Wandering out the Cross Dike Trail you could not help to notice that spider webs were everywhere. Draped in morning dew, they sparkled like diamond necklaces. The spiders were equal opportunity weavers, even the lowly tick trefoil was bejeweled.
With the onset of fall, the population of dragonflies has been greatly reduced. The reddish Meadowhawks are the perfect complement to the earth tone pallet of fall. I have been noticing more damselflies. The dragonflies that persist are now much larger.
Most of the flowering plants have turned to seed. The few splashes of floral color are like small paint splatters that were not cleaned up after the summer's painting. Down in the shade of the cattails I saw this chicory plant blooming. The insect was a bonus.
Turtles were not quite as prolific, but I encountered several during the day. This tiny baby snapping turtle was crossing the dike trail along the lower impoundment. When it encountered me, it wasn't sure how to react and just froze until I retreated to a safe distance. Along the observation deck several painted turtles were sunning themselves. One appears to have caught the "planking" craze. I wondered what his plan was to get back down.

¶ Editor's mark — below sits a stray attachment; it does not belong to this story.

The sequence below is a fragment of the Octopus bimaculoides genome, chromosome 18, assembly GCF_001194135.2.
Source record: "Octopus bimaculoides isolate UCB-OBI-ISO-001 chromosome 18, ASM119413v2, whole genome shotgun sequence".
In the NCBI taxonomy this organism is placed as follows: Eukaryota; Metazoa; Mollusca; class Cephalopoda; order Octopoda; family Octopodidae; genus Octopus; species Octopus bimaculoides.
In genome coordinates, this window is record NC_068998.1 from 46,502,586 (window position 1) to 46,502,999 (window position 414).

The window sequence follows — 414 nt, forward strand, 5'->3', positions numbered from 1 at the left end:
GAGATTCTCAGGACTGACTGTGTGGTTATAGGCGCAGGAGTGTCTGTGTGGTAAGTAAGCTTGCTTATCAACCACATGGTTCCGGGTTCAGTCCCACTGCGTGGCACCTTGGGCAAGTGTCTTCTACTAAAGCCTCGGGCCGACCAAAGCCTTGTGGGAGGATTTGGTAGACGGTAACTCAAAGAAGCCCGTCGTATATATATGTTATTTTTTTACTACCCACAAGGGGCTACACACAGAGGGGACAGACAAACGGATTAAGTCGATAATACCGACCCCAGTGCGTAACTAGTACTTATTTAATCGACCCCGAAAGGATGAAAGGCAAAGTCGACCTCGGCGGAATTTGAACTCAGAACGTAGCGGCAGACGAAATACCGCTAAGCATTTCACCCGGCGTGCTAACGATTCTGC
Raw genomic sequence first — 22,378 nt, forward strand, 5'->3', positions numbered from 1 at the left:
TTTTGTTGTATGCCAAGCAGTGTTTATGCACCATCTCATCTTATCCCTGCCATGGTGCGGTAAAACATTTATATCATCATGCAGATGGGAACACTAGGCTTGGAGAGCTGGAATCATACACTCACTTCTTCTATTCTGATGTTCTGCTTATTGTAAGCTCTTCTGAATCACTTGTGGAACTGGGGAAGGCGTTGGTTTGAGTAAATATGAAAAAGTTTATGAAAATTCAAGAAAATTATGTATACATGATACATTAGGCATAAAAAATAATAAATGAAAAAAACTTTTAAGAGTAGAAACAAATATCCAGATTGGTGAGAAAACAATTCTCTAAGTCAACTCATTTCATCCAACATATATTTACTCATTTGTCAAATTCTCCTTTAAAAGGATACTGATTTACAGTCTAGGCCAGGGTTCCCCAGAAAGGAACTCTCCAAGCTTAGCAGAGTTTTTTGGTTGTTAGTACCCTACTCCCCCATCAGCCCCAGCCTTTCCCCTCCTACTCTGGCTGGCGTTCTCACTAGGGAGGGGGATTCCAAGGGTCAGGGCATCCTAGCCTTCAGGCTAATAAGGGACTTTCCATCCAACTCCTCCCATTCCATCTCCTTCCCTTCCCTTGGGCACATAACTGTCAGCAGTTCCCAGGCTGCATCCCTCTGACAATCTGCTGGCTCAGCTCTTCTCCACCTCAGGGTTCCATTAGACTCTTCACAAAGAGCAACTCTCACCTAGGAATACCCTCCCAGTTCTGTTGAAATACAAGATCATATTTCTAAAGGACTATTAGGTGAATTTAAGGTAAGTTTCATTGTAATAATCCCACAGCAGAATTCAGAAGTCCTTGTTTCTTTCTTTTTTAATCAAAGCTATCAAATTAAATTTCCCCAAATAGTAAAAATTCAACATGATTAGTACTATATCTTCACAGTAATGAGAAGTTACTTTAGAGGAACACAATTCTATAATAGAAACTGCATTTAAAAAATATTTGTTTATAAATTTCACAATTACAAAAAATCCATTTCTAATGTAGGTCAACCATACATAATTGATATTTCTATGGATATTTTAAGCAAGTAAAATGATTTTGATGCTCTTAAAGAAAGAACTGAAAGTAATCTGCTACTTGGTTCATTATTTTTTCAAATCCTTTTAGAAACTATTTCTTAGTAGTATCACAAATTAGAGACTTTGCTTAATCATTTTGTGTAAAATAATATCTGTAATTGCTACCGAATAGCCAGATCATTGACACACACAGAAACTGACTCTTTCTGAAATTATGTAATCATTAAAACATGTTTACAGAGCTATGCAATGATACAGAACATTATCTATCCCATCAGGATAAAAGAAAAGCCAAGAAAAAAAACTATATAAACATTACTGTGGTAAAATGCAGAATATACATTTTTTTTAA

More ducks have been visiting the refuge. Wild ducks are skittish so they are often found hiding and feeding among the aquatic vegetation of the impoundments. Occassionally you will observe them closer to shore...until they realize you are watching them. The best observations are as they take off and land.
While waiting for more ducks to arrive I was lucky to observe these Great Blue Herons fighting over a fish. One had caught this large fish and the other flew over to get his fair share of the food. The fisherman was able to scare away the thief and focus his energy on exactly how he was going to swallow that fish.
Will all the wet weather fungi and mushrooms of all types are prolific, especially in the woods. Here are a few more species that I haven't shared before or are better photographs.